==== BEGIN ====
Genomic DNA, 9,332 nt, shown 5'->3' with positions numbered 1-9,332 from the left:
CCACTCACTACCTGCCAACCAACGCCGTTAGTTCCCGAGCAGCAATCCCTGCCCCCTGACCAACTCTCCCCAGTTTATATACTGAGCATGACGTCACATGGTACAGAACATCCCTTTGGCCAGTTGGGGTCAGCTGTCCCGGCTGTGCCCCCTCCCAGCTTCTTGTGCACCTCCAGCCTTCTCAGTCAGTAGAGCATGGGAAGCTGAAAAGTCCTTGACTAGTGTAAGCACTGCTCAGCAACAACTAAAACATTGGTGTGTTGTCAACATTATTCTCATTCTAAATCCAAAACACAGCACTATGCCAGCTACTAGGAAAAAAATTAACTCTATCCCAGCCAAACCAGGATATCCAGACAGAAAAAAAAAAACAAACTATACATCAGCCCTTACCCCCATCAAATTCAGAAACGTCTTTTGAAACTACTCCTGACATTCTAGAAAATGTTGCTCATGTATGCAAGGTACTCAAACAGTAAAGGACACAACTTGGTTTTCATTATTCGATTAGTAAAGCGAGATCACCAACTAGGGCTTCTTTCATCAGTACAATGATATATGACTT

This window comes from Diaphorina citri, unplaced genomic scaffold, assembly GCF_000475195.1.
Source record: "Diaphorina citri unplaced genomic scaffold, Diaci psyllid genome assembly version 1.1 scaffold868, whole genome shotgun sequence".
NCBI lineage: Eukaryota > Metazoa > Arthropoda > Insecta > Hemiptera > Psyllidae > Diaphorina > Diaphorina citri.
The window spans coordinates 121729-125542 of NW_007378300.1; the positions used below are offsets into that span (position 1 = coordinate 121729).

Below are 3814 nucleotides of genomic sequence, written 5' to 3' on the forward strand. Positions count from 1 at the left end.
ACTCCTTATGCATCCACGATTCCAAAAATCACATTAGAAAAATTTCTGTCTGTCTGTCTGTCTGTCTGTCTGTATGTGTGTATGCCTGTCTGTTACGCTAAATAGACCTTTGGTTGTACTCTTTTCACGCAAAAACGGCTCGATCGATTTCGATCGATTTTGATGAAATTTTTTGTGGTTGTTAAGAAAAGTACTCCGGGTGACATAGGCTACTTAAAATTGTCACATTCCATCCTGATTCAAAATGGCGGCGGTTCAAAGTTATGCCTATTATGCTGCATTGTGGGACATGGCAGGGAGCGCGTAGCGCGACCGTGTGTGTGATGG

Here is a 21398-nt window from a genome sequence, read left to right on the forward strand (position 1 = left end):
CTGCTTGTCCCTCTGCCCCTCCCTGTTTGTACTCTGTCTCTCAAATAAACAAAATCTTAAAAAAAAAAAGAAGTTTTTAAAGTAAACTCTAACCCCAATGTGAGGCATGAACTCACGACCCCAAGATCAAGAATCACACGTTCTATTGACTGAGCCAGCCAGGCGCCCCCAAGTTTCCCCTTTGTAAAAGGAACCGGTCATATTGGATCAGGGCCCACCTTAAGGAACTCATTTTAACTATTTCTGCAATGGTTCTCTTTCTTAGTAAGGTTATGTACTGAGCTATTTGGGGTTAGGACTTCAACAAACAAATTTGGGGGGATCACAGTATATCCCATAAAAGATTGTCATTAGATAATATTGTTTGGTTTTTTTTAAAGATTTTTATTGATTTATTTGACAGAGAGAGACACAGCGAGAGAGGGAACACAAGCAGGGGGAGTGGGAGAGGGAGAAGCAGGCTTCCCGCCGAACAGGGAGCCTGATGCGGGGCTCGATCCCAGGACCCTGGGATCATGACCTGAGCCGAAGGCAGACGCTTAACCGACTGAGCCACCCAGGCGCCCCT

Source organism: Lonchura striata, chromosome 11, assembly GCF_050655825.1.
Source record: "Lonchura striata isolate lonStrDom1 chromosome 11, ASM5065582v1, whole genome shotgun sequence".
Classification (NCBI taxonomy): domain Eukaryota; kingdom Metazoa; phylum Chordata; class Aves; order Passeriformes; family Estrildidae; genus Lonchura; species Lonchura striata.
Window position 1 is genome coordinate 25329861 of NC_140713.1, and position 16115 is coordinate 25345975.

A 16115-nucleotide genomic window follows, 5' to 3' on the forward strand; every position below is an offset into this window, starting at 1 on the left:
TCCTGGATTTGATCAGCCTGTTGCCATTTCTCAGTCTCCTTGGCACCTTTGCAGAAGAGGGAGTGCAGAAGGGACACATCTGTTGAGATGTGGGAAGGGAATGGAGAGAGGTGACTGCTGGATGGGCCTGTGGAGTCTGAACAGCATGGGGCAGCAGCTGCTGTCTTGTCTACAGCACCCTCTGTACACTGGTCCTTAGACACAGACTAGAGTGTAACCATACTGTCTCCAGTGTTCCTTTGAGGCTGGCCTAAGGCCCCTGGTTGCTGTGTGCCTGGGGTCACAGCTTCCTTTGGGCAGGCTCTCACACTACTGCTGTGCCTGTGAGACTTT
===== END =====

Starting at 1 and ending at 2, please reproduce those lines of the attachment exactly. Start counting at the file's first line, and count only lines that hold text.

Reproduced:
Genomic DNA, 9,332 nt, shown 5'->3' with positions numbered 1-9,332 from the left:
CCACTCACTACCTGCCAACCAACGCCGTTAGTTCCCGAGCAGCAATCCCTGCCCCCTGACCAACTCTCCCCAGTTTATATACTGAGCATGACGTCACATGGTACAGAACATCCCTTTGGCCAGTTGGGGTCAGCTGTCCCGGCTGTGCCCCCTCCCAGCTTCTTGTGCACCTCCAGCCTTCTCAGTCAGTAGAGCATGGGAAGCTGAAAAGTCCTTGACTAGTGTAAGCACTGCTCAGCAACAACTAAAACATTGGTGTGTTGTCAACATTATTCTCATTCTAAATCCAAAACACAGCACTATGCCAGCTACTAGGAAAAAAATTAACTCTATCCCAGCCAAACCAGGATATCCAGACAGAAAAAAAAAAACAAACTATACATCAGCCCTTACCCCCATCAAATTCAGAAACGTCTTTTGAAACTACTCCTGACATTCTAGAAAATGTTGCTCATGTATGCAAGGTACTCAAACAGTAAAGGACACAACTTGGTTTTCATTATTCGATTAGTAAAGCGAGATCACCAACTAGGGCTTCTTTCATCAGTACAATGATATATGACTT